Finally I own a copy of Lolita.
When we were buying books for the Library in Chennai, I had looked around for a cheap edition of Lolita. We bought one for the library, of course, but I had wanted one for myself, but there were no cheap Indian editions.
Today waiting for someone, I decided to browse a book store I frequent, a book store now which I like more because it was a very small part of the only lunch date I have ever been to, and there I spotted an edition of Lolita by Penguin. Don’t imagine the ones with glossy covers. This one has the classical green and white Penguin cover and cheap brownish paper inside. But it’s worth it. The typeface is good with sharp contrast between the text and background paper and is something I would not mind looking often at.
Only yesterday I had to borrow two short phrases from the book and had wished I could sink into the first few pages of it. Today I have the book, but the mood is not there! This is what having a girl friend does to you. It replaces your lousy loser of a world full of all sorts of abstract crap with real life experiences so that you don’t have to turn to books to feel that you are alive!
There are some books that you want to read for their sheer beauty, and Lolita is one of them. As you move into the book, you find the language is slightly dated (my next complete reading will be from an annotated edition), but the beauty holds on to you even though you don’t understand the word. And the book gives expressions to some of the things I have always wanted to articulate.
I remember taking refuge in Lolita twice before. When I read the first few pages of Bridges of Madison County (and then put it down. It doesn’t deserve to be called a book in the sense of a work of fiction. I could have written it when I was a teenager and didn’t know how to portray intimacy between two people. Though you could say I still don’t know it! :)), I felt so awful when the nameless woman tells the hero that there is something mysterious about him that she can’t seem to grasp, that I had to read two other books to get over the nausea of having read such a thing.
I read Lolita and An Equal Music. From Lolita I read the account of Humber Humbert’s loneliness and his perversion. From “An Equal Music” I read the depressing account of Michael waking up into her student’s pink room.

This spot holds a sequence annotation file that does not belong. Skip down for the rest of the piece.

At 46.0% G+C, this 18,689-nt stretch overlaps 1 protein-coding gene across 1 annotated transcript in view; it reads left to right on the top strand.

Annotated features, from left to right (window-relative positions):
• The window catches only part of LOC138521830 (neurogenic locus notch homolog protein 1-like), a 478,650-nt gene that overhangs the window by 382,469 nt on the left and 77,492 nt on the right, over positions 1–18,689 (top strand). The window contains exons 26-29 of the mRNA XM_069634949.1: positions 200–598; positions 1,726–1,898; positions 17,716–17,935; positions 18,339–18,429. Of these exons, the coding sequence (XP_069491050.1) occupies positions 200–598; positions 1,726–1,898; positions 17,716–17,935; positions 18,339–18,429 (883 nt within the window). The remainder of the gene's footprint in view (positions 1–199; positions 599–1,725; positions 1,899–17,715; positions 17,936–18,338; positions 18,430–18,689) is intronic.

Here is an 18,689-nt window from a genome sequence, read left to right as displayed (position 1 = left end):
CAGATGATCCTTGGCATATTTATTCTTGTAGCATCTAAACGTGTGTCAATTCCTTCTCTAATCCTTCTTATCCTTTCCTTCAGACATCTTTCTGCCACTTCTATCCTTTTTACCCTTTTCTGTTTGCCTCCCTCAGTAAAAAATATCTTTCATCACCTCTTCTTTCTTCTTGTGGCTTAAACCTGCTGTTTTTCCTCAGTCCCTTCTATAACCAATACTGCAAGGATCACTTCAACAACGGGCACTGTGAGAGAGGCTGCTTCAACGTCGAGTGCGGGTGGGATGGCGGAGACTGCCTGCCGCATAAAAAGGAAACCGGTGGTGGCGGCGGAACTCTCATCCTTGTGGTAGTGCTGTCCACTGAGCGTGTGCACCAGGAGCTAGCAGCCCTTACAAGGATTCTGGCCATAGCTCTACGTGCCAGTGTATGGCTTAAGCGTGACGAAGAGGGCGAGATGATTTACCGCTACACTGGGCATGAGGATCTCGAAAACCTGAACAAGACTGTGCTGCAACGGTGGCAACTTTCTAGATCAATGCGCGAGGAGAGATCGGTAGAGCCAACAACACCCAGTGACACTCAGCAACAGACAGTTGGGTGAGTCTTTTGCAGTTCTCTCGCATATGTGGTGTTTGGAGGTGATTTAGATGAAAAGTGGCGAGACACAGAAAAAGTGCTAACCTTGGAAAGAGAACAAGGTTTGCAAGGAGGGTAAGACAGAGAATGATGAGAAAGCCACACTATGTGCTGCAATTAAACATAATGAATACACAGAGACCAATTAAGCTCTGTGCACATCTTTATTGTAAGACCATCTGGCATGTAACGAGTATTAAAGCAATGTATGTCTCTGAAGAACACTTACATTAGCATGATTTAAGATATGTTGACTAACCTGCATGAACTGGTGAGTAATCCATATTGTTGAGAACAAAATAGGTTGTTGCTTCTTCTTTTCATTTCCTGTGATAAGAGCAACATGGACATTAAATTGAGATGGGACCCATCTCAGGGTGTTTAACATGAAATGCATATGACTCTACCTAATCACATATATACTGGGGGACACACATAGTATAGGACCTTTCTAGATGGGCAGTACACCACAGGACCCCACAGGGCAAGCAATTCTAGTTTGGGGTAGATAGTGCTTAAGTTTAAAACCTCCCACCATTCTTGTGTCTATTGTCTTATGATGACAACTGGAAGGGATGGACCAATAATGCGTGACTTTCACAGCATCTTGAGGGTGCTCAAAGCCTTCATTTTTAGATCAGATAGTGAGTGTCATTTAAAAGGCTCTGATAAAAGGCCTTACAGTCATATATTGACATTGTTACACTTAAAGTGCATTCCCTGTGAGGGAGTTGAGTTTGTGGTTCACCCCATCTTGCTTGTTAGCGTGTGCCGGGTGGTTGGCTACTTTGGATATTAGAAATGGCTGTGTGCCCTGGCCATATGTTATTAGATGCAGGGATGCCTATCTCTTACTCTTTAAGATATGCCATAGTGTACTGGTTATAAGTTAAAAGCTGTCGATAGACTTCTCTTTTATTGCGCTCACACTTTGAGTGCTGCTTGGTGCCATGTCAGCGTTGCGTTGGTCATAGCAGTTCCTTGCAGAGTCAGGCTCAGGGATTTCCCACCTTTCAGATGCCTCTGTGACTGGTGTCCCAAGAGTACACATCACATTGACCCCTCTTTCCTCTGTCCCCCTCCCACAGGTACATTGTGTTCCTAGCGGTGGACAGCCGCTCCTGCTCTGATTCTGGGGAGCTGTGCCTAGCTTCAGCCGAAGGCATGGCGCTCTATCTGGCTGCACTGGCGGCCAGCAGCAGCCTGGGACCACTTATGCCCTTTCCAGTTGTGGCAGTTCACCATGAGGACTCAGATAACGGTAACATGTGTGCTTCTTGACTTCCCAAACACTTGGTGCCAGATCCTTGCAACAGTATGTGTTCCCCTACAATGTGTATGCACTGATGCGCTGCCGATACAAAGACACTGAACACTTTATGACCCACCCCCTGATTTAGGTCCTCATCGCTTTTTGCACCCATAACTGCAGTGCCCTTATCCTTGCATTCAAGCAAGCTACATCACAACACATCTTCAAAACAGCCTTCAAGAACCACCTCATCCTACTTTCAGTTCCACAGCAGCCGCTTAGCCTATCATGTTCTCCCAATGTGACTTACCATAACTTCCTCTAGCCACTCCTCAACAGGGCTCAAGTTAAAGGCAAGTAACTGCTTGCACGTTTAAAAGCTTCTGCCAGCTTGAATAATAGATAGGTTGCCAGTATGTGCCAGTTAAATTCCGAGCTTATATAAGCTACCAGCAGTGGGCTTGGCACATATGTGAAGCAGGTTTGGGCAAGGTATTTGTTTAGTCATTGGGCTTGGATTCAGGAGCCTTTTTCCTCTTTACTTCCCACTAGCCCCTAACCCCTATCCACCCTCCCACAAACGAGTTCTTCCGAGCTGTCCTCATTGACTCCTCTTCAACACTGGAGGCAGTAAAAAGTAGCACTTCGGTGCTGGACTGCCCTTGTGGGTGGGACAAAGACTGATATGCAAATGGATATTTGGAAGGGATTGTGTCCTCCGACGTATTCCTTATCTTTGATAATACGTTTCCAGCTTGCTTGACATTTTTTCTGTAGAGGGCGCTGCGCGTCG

I don’t share his sickness of pink, but then I am not a middle aged depressed musician who can’t get over the love he pushed away with his own hands. My room is all pink, though probably my mom is to be blamed for that.
Anyway. Books are sometimes important that way. For years I had been looking for a substitute for the expression functionally incapable. I had to come up with that almost five years back when I had to speak in English for the first time to explain my agnostic stand against God! I kept looking for a better expression, and last year I found it in two books within the same week! I read The Interpretation of Murder by Jed Rubenfeld and Kundera’s Laughable Loves back to back, and both the books had the expression constitutionally incapable. :)
Exams are on and they keep me busy these days. Among other things, I took a different route to the park for the evening walk and came right across a marble (or at least stone that looks like marble derivative) statue of a naked woman with thoughtful welcoming gestures which highlights her firm round breasts and erect nipples! And this one is supposedly a family park! How hypocritical are we as a society?!
I like my life at this point of time. Exams I don’t have to worry about. Decent food that I like to eat. Time to work on things I like. Books all around and discovering some new music. Movies every once in a while when I make the effort. A girl friend who won’t let me pay the bills! What else could I ask for?! :D